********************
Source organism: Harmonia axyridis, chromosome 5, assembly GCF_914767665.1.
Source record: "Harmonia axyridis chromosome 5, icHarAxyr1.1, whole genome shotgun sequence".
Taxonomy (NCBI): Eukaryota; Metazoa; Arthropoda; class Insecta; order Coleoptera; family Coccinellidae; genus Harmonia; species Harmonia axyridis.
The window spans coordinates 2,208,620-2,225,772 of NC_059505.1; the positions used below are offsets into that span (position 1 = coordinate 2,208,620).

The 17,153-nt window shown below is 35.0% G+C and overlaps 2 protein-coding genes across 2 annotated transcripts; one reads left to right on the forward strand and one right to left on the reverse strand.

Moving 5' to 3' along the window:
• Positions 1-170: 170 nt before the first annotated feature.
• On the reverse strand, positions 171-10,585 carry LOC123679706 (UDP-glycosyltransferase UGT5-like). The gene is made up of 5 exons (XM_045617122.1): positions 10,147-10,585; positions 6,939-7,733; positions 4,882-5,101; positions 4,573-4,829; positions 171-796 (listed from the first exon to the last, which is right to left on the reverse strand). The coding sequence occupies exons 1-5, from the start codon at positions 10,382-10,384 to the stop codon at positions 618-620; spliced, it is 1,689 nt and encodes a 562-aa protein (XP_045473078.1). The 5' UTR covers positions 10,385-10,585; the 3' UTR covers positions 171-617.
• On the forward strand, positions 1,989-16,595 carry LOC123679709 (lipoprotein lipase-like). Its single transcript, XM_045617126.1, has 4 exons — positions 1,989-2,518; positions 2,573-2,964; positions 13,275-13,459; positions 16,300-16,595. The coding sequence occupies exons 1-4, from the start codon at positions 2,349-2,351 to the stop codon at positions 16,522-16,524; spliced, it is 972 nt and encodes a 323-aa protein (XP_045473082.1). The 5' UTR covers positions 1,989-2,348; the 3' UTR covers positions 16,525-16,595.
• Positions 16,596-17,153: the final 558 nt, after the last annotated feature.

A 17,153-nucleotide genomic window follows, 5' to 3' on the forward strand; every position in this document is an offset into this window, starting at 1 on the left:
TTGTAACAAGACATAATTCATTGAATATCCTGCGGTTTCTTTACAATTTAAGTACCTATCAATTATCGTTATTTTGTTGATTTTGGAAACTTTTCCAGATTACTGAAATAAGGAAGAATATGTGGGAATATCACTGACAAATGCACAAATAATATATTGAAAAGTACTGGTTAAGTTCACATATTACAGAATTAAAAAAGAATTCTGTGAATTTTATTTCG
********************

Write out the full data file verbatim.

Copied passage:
Source organism: Harmonia axyridis, chromosome 5, assembly GCF_914767665.1.
Source record: "Harmonia axyridis chromosome 5, icHarAxyr1.1, whole genome shotgun sequence".
Taxonomy (NCBI): Eukaryota; Metazoa; Arthropoda; class Insecta; order Coleoptera; family Coccinellidae; genus Harmonia; species Harmonia axyridis.
The window spans coordinates 2,208,620-2,225,772 of NC_059505.1; the positions used below are offsets into that span (position 1 = coordinate 2,208,620).

The 17,153-nt window shown below is 35.0% G+C and overlaps 2 protein-coding genes across 2 annotated transcripts; one reads left to right on the forward strand and one right to left on the reverse strand.

Moving 5' to 3' along the window:
• Positions 1-170: 170 nt before the first annotated feature.
• On the reverse strand, positions 171-10,585 carry LOC123679706 (UDP-glycosyltransferase UGT5-like). The gene is made up of 5 exons (XM_045617122.1): positions 10,147-10,585; positions 6,939-7,733; positions 4,882-5,101; positions 4,573-4,829; positions 171-796 (listed from the first exon to the last, which is right to left on the reverse strand). The coding sequence occupies exons 1-5, from the start codon at positions 10,382-10,384 to the stop codon at positions 618-620; spliced, it is 1,689 nt and encodes a 562-aa protein (XP_045473078.1). The 5' UTR covers positions 10,385-10,585; the 3' UTR covers positions 171-617.
• On the forward strand, positions 1,989-16,595 carry LOC123679709 (lipoprotein lipase-like). Its single transcript, XM_045617126.1, has 4 exons — positions 1,989-2,518; positions 2,573-2,964; positions 13,275-13,459; positions 16,300-16,595. The coding sequence occupies exons 1-4, from the start codon at positions 2,349-2,351 to the stop codon at positions 16,522-16,524; spliced, it is 972 nt and encodes a 323-aa protein (XP_045473082.1). The 5' UTR covers positions 1,989-2,348; the 3' UTR covers positions 16,525-16,595.
• Positions 16,596-17,153: the final 558 nt, after the last annotated feature.

A 17,153-nucleotide genomic window follows, 5' to 3' on the forward strand; every position in this document is an offset into this window, starting at 1 on the left:
TTGTAACAAGACATAATTCATTGAATATCCTGCGGTTTCTTTACAATTTAAGTACCTATCAATTATCGTTATTTTGTTGATTTTGGAAACTTTTCCAGATTACTGAAATAAGGAAGAATATGTGGGAATATCACTGACAAATGCACAAATAATATATTGAAAAGTACTGGTTAAGTTCACATATTACAGAATTAAAAAAGAATTCTGTGAATTTTATTTCG